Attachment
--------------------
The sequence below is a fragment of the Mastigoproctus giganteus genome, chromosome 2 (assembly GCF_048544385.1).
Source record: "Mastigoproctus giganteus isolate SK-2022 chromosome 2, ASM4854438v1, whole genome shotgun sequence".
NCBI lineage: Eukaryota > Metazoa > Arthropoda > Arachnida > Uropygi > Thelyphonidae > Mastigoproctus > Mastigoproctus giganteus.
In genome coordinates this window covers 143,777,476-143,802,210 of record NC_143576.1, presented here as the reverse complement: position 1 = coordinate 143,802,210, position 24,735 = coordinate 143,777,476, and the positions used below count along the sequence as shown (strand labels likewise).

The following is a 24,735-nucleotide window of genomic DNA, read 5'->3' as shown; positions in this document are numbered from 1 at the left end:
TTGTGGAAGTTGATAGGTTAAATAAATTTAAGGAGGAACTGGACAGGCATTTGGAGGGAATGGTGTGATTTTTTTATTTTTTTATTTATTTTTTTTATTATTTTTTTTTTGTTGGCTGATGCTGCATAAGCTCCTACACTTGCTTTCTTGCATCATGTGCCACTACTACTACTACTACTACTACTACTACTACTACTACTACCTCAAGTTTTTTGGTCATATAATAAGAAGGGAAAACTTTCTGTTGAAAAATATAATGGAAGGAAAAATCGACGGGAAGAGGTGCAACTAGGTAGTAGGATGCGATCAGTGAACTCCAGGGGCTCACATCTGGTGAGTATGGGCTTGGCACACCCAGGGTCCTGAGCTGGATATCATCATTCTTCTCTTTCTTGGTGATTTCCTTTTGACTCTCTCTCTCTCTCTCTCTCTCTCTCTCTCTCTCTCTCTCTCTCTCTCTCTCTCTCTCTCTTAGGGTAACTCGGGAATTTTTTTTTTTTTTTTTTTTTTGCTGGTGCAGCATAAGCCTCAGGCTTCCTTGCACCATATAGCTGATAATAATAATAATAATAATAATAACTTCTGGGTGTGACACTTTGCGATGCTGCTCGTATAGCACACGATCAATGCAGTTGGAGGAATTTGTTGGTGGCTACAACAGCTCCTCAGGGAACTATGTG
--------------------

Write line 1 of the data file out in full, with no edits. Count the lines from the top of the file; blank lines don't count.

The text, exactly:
The sequence below is a fragment of the Mastigoproctus giganteus genome, chromosome 2 (assembly GCF_048544385.1).